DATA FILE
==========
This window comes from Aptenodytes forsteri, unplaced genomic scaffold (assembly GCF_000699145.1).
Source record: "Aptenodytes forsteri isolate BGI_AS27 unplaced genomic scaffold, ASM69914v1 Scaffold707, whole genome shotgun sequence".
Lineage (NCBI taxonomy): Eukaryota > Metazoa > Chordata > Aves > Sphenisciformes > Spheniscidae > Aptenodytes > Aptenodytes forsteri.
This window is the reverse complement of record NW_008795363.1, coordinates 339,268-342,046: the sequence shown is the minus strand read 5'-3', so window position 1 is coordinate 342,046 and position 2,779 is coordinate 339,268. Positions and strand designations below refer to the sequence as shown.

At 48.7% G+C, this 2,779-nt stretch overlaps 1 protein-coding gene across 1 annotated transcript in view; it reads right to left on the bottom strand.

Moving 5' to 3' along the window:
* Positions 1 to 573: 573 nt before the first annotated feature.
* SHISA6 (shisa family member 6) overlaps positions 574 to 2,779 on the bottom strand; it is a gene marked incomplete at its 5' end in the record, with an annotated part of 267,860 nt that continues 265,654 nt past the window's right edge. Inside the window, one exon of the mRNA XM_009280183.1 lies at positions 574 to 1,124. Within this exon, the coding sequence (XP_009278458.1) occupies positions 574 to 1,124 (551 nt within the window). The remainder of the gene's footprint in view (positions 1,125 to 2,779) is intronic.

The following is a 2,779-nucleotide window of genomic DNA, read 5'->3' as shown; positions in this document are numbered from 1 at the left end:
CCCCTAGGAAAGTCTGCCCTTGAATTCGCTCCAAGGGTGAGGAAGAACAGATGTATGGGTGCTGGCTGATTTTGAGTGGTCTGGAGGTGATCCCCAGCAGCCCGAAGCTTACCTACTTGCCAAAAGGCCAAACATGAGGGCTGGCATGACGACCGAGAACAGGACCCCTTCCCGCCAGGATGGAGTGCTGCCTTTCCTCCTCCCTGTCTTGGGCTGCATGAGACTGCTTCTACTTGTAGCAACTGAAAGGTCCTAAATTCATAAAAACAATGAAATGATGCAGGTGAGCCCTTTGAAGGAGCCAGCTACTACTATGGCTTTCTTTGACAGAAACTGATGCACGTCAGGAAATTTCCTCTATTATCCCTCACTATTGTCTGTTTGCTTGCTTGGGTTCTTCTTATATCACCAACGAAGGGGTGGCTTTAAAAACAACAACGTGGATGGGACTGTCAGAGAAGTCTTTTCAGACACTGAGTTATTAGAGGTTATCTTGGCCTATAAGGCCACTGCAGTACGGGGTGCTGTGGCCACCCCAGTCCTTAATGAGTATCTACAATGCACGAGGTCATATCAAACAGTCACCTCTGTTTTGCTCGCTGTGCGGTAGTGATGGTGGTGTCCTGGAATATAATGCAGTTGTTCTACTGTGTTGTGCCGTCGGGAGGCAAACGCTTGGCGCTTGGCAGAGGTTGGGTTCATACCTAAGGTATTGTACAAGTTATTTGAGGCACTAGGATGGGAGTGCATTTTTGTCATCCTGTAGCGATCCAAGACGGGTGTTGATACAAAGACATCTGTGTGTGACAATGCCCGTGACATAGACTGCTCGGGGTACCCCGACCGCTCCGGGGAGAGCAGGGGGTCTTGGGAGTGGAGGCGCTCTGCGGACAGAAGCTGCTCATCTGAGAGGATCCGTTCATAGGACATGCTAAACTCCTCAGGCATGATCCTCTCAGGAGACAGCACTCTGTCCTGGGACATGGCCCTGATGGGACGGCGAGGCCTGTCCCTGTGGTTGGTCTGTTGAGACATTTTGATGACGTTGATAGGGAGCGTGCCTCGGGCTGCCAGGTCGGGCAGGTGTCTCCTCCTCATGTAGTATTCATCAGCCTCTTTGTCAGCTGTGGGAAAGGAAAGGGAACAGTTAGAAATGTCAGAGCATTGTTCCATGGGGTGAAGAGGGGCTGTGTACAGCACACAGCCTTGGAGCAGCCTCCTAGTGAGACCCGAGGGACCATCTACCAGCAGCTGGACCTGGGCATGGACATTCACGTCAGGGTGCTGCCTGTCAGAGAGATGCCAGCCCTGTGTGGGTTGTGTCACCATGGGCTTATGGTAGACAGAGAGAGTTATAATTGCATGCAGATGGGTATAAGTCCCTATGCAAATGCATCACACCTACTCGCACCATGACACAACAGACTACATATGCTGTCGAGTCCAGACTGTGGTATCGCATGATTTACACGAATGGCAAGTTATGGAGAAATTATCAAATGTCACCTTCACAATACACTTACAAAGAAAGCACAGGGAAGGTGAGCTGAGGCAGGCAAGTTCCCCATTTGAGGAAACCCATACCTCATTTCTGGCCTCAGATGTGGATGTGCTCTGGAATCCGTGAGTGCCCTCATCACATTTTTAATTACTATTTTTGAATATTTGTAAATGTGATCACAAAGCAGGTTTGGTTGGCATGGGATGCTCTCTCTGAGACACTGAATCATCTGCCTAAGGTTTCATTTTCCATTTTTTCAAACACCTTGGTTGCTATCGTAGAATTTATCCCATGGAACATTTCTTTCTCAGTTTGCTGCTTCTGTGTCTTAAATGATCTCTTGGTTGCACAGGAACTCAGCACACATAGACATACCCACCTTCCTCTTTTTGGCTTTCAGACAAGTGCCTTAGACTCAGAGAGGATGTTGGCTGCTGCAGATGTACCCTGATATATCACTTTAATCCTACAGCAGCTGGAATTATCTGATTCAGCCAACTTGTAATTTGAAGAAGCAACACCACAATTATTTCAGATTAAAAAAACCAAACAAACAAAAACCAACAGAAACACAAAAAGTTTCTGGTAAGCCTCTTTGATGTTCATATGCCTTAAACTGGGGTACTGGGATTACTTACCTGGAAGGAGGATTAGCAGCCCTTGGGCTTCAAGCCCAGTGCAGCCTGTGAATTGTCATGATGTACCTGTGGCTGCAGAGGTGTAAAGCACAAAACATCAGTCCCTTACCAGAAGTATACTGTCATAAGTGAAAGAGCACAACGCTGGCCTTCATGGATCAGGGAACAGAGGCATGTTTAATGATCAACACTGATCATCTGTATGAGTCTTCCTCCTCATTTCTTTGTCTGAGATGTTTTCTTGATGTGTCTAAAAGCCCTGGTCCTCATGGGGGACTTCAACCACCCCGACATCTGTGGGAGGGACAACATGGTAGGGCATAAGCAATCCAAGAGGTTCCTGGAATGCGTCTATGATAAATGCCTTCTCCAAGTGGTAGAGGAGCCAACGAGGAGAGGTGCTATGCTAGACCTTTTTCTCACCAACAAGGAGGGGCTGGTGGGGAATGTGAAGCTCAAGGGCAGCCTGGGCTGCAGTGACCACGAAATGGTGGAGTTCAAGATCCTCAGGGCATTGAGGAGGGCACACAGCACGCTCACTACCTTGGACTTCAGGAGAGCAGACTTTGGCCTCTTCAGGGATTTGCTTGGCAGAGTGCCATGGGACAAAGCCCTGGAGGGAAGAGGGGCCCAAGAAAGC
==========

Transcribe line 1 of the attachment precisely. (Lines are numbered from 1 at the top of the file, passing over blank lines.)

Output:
This window comes from Aptenodytes forsteri, unplaced genomic scaffold (assembly GCF_000699145.1).